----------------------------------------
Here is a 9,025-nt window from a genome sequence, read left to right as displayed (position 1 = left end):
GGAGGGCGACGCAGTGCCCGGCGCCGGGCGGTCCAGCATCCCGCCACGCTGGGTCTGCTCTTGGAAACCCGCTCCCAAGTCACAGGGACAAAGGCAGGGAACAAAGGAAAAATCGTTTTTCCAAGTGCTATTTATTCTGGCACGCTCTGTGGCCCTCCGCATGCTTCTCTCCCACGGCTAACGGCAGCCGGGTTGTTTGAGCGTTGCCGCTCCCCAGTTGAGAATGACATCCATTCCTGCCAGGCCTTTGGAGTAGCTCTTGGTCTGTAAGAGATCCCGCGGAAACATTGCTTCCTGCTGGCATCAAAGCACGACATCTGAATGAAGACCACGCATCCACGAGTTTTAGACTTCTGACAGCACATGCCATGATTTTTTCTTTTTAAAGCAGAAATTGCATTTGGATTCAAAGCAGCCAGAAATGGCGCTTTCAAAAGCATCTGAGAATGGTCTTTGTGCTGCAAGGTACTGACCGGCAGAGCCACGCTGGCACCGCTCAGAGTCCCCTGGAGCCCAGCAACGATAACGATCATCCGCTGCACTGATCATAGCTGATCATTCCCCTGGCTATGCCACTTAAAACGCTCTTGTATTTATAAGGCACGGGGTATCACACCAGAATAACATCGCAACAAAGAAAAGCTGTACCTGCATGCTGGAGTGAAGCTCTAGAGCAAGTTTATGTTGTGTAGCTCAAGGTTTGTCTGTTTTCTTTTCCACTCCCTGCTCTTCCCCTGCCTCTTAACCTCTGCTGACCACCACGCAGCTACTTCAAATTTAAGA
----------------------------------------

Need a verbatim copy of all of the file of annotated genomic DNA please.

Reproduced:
Here is a 9,025-nt window from a genome sequence, read left to right as displayed (position 1 = left end):
GGAGGGCGACGCAGTGCCCGGCGCCGGGCGGTCCAGCATCCCGCCACGCTGGGTCTGCTCTTGGAAACCCGCTCCCAAGTCACAGGGACAAAGGCAGGGAACAAAGGAAAAATCGTTTTTCCAAGTGCTATTTATTCTGGCACGCTCTGTGGCCCTCCGCATGCTTCTCTCCCACGGCTAACGGCAGCCGGGTTGTTTGAGCGTTGCCGCTCCCCAGTTGAGAATGACATCCATTCCTGCCAGGCCTTTGGAGTAGCTCTTGGTCTGTAAGAGATCCCGCGGAAACATTGCTTCCTGCTGGCATCAAAGCACGACATCTGAATGAAGACCACGCATCCACGAGTTTTAGACTTCTGACAGCACATGCCATGATTTTTTCTTTTTAAAGCAGAAATTGCATTTGGATTCAAAGCAGCCAGAAATGGCGCTTTCAAAAGCATCTGAGAATGGTCTTTGTGCTGCAAGGTACTGACCGGCAGAGCCACGCTGGCACCGCTCAGAGTCCCCTGGAGCCCAGCAACGATAACGATCATCCGCTGCACTGATCATAGCTGATCATTCCCCTGGCTATGCCACTTAAAACGCTCTTGTATTTATAAGGCACGGGGTATCACACCAGAATAACATCGCAACAAAGAAAAGCTGTACCTGCATGCTGGAGTGAAGCTCTAGAGCAAGTTTATGTTGTGTAGCTCAAGGTTTGTCTGTTTTCTTTTCCACTCCCTGCTCTTCCCCTGCCTCTTAACCTCTGCTGACCACCACGCAGCTACTTCAAATTTAAGA